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A tornadic storm that hit Saskatoon is one of Sask.'s worst weather events

Sunday, July 4th 2021, 6:07 am - On this day in weather history, a supercell produced several tornadoes.

Listen to The Weather Network's This Day in Weather History podcast on this topic, here.

This Day In Weather History is a daily podcast by The Weather Network that features stories about people, communities, and events and how weather impacted them.

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On Thursday, July 4, 1996, aggressive thunderstorms hit Saskatoon, Sask. The storms produced several tornadoes. These Saskatoon thunderstorms are considered one of Saskatchewan's worst weather events.

At 4:50 p.m., thunderstorms started to develop just south-southwest of North Battleford. The storm cluster moved east and formed a supercell. The storm organized into a “hook echo” formation, which is a supercell that appears as hook-shaped on weather radar.

Courtesy CTV Saskatoon - lightning Courtesy of CTV Saskatoon

At 5:45 p.m., the storm produced an F2 tornado. which is referred to as the “Maymont, Sask. F2 tornado." The tornado travelled for 13.6 km with a maximum width of 100 metres.

At 6:04 p.m., a hook formation produced an F3 tornado in Fielding, Sask., near the Yellowhead Highway.

*Courtesy of CTV Saskatoon - tornado Courtesy of CTV Saskatoon

At 7:00 p.m., the hook was still active just north of Saskatoon. The storm produced around 11 tornadoes. Three of those tornadoes had a track longer than 10 km.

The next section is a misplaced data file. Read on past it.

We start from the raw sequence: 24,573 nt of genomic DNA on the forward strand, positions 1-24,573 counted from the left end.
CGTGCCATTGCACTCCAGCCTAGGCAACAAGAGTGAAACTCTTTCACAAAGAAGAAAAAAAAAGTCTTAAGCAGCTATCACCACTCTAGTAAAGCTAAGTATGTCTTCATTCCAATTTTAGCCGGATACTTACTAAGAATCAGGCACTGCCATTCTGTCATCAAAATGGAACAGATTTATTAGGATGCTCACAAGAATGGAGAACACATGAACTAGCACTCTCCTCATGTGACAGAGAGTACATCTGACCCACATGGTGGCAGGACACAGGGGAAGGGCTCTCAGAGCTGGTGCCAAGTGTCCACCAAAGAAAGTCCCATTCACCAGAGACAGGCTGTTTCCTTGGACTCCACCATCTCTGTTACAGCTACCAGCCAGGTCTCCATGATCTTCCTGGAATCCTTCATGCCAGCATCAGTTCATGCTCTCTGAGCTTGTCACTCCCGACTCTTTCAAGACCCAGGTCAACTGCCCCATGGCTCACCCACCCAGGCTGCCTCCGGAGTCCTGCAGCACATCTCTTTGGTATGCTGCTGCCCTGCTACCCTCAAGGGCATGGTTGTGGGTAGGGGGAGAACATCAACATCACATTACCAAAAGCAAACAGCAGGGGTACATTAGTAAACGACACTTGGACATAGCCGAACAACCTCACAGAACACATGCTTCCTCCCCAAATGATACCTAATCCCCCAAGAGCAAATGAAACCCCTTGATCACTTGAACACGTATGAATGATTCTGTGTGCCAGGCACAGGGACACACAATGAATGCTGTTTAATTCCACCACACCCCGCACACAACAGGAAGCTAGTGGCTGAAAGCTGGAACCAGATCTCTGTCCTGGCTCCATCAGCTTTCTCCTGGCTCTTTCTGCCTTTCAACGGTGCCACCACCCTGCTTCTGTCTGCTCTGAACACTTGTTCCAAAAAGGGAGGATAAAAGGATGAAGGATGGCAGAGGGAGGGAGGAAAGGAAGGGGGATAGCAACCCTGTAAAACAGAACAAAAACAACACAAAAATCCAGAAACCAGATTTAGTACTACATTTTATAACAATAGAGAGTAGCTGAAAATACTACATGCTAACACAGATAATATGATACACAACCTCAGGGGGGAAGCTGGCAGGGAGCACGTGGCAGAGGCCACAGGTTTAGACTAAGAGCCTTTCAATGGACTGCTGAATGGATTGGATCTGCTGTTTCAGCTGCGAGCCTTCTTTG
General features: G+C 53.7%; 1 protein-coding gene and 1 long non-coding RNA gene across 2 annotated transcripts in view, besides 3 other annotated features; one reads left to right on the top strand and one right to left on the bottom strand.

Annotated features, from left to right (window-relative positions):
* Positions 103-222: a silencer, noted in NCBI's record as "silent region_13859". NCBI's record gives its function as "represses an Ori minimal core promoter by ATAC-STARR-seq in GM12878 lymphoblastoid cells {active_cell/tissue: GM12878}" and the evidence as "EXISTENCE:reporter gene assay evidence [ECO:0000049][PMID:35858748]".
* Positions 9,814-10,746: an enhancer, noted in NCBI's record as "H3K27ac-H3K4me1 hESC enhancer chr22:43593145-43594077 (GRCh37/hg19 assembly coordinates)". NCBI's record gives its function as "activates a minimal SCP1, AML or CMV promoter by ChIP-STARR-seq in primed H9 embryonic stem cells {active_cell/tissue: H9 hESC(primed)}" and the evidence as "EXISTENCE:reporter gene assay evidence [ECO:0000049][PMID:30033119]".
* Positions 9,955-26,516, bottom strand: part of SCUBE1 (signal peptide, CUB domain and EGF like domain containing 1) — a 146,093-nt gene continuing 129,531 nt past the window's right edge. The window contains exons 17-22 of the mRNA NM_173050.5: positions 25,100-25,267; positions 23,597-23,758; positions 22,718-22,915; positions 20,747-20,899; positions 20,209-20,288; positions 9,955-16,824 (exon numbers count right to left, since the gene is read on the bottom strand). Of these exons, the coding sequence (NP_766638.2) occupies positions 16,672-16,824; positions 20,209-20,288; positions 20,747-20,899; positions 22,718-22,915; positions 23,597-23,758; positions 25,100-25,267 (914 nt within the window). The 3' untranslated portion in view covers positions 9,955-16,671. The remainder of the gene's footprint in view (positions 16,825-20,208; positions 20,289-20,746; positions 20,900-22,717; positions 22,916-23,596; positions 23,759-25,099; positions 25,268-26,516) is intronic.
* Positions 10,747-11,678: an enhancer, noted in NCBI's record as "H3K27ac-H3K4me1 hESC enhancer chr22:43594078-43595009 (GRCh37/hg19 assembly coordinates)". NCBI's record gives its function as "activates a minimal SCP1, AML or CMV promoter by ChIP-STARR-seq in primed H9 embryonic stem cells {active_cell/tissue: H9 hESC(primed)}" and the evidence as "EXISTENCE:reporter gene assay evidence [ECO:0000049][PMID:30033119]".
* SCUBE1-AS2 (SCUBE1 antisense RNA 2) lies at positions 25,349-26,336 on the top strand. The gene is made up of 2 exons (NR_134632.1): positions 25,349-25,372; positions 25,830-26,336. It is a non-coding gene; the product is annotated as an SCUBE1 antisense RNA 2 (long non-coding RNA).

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Overall, “severe thunderstorms on July 4 spawned at least eight tornadoes in Saskatchewan. Winds of 140 km/h and hail the size of golf balls produced $15 million in property damage,” reported by Environment and Climate Change Canada.

A Regina tornado on June 30, 1912, is considered Saskatchewan's worst weather event. The tornado is the deadliest twister in Canadian history. A total of 28 people died and hundreds were injured. It flattened homes and businesses, leaving 2,500 homeless.

The Regina tornado was featured on postcards and memorabilia in 1912.

sab gm r-a26933 wb "View of Lorne Street, following the cyclone; two dogs can be seen on the road, as well as two unidentified women walking. (Postcard.)" Courtesy of Provincial Archives of Saskatchewan

To learn more about the July 4 Saskatoon tornado, listen to today's episode of "This Day In Weather History."

This Day In Weather History is a daily podcast by The Weather Network that features unique and informative stories from host Chris Mei.

Subscribe to 'This Day in Weather History': Apple Podcasts | Amazon Alexa | Google Assistant | Spotify | Google Podcasts | iHeartRadio | Overcast'

Thumbnail: Courtesy of CTV Saskatoon

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